Several signaling molecules, including PI3K/Akt, NF-[kappa]B, MAPKs, and CDKs, have been shown to be involved in enhancing granulocyte survival in vivo and in vitro [13-16]. The rationale behind enhanced granulocyte survival involves delaying death of these cells to enable efficient effector function, such as bacterial killing. However, if not finely controlled, prolonged activation of survival pathways and prevention of apoptosis in granulocytes may eventually delay inflammation resolution. In contrast with the molecules described above, proresolving mediators, including Annexin A1 (AnxA1), hydrogen peroxide ([H.sub.2][O.sub.2]), cyclic adenosine monophosphate (cAMP), TNF-related apoptosis-inducing ligand (TRAIL) elevating agents (see Figure 1), and other specialized lipid mediators (lipoxin A4, resolvins, maresins, and protectins), perform the opposite action; that is, they induce granulocyte apoptosis. Recent studies have shown that strategies that modulate apoptosis-controlling proteins may promote the resolution of the inflammatory process [17-22]. Therefore, potential therapeutic strategies that modulate the resolution pathways may further represent a useful pharmacological arsenal for the treatment and prevention of various acute and chronic inflammatory diseases. Here, we discuss some aspects of the complex signaling network and some interventions that interfere with key signaling molecules associated with leukocyte survival and consequently contribute to inflammation resolution and return to homeostasis.

2. Signaling Molecules as Crucial Regulators of the Resolution of Inflammation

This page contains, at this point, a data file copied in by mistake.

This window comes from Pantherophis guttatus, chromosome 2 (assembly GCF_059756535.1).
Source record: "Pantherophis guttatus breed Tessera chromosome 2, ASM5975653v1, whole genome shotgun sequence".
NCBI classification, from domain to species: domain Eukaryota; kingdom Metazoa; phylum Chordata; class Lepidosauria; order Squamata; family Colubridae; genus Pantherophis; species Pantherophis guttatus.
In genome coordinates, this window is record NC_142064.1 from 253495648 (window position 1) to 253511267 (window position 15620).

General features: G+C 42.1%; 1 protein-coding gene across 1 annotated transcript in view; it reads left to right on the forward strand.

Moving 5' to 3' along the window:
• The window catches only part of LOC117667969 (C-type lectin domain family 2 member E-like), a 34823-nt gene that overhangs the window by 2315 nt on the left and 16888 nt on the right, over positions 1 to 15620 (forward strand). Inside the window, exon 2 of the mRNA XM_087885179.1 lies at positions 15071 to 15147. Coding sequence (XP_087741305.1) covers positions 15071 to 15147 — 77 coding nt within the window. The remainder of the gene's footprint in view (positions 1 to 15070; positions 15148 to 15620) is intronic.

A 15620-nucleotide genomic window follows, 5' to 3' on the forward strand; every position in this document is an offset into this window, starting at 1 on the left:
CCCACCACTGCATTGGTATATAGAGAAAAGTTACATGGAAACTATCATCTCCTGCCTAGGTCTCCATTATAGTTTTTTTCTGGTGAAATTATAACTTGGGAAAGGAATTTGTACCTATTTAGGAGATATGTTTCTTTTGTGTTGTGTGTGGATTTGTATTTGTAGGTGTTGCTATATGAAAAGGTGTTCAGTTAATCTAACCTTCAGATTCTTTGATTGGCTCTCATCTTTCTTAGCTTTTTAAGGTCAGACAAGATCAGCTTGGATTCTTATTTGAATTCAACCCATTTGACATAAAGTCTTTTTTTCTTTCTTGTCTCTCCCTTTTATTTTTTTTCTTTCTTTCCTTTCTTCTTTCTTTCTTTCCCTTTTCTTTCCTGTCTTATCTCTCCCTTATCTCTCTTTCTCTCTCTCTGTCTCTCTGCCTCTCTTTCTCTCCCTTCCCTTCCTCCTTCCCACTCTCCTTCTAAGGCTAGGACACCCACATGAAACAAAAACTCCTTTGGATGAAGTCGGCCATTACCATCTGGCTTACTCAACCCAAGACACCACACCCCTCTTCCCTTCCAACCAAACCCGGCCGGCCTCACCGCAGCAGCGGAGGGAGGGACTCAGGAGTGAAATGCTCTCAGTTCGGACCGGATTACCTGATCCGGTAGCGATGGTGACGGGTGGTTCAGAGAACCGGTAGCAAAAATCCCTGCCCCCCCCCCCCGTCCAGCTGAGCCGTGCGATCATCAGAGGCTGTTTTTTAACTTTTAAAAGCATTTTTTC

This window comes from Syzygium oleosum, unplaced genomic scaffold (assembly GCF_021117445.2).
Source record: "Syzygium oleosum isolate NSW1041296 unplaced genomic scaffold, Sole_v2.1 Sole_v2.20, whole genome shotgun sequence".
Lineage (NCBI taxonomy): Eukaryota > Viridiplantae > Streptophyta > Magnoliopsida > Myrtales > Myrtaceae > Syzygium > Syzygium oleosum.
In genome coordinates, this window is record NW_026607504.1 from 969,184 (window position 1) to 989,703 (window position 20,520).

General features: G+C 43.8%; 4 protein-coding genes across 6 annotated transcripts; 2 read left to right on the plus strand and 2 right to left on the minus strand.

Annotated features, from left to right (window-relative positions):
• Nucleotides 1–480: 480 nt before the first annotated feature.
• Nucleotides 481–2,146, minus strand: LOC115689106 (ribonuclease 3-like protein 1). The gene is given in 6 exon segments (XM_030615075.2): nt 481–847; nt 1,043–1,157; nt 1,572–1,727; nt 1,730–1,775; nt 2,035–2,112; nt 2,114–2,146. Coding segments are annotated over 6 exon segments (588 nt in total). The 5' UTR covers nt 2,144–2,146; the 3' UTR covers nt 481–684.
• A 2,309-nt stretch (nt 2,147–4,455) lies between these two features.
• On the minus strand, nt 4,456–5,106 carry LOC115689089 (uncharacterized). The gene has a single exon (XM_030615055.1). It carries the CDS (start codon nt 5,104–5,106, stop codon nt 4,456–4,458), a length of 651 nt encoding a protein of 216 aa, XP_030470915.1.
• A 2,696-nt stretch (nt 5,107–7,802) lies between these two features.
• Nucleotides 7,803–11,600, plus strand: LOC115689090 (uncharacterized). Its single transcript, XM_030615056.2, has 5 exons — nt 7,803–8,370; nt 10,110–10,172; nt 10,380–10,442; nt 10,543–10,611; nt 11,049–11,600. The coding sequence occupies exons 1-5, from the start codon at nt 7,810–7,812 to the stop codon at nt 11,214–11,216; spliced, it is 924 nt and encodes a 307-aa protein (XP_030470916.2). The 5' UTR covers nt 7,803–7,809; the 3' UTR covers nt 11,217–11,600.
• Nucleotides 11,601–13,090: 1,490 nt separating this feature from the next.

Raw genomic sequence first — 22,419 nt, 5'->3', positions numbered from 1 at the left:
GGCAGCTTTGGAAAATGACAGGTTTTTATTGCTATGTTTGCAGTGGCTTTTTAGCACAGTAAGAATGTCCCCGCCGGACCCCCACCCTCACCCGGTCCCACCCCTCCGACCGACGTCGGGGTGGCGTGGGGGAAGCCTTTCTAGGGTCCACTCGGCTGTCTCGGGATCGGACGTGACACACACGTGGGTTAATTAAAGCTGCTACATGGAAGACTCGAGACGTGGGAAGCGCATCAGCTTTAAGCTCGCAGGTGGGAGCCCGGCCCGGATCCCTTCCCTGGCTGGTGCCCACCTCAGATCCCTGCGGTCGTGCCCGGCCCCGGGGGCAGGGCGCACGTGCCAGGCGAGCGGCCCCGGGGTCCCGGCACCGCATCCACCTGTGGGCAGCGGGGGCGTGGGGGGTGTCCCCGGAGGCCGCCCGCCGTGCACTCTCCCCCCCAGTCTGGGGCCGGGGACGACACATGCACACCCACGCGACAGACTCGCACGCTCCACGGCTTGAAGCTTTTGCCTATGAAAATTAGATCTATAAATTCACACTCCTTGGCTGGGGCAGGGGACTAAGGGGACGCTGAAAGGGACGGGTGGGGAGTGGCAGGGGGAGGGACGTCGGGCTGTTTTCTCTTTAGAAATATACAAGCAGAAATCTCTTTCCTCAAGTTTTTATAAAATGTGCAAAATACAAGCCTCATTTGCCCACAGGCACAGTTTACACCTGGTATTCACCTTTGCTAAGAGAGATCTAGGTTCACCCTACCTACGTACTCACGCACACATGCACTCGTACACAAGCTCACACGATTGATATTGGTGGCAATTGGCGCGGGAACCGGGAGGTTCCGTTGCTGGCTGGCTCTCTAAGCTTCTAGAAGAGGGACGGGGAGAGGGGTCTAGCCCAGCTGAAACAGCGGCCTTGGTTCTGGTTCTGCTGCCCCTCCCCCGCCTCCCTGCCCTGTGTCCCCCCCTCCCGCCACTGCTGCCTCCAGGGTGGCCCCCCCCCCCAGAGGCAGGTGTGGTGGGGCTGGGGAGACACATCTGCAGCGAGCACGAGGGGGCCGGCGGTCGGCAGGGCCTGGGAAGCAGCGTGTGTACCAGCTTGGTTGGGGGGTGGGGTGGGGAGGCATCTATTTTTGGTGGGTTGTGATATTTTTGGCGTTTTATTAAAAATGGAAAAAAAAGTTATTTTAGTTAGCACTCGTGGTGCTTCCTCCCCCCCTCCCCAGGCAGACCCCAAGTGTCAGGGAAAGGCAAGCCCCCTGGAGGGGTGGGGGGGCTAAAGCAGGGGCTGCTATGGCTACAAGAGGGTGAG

2.1. Cyclin-Dependent Kinases. Cyclin-dependent kinases (CDK) are serine/threonine protein kinases that bind to cyclin to mediate the phosphorylation reactions that are associated with the progression and regulation of the cell cycle [23]. Surprisingly, terminally differentiated cells, including neutrophils, also express CDKs [24]. Previous studies have demonstrated that human neutrophils express CDK isoforms and their activity is associated with neutrophil lifespan [24-28]. More recent data have shown that CDK inhibitors (CDKi) drive granulocyte apoptosis and resolve inflammation by downregulating Mcl-1 and upregulating proapoptotic proteins such as Bim [24, 26, 27, 29-31]. In several models of inflammation, including passively induced arthritis, bleomycin-induced lung injury, and carrageenan-elicited acute pleurisy, R-roscovitine, a selective inhibitor of cyclin-dependent kinases CDK2, CDK5, CDK7, and CDK9, enhanced the resolution of established inflammation. This resolution was associated with an increase in neutrophil apoptosis in a caspase-dependent manner [24]. In murine models, it has also been reported that the induction of neutrophil apoptosis with R-roscovitine in conjunction with antibiotic therapy reduces markers of neuronal damage of pneumococcal meningitis [30]. Moreover, neutrophil clearance mediated through CDK inhibition reduced the lung inflammation induced by lipoteichoic acid, Streptococcus pneumonia, and bleomycin-induced lung injury models [26, 32]. R-roscovitine inhibits the CDK7- and CDK9-dependent phosphorylation of RNA polymerase II to block the transcriptional capacity of neutrophils, which can be a key mechanism associated with neutrophil apoptosis after CDK inhibition [26]. The studies discussed above clearly demonstrate that CDK inhibitors induce apoptosis and in vivo clearance of nonproliferating cells, such as granulocytes. AT7519 is a more recently investigated CDK inhibitor that has been evaluated in clinical trials for anticancer therapy [33]. A study by Alessandri et al. demonstrated that AT7519 induced eosinophil apoptosis and enhanced the resolution of allergic pleurisy [31]. AT7519 was also capable of inducing neutrophil apoptosis and accelerating the resolution of inflammation induced by LPS or Escherichia coli without the impairment of bacterial clearance [34]. Importantly, AT7519 has already been tested to treat patients with refractory solid tumors [33]. Altogether, these findings suggest that CDK may be a useful therapeutic strategy for the treatment of inflammatory diseases.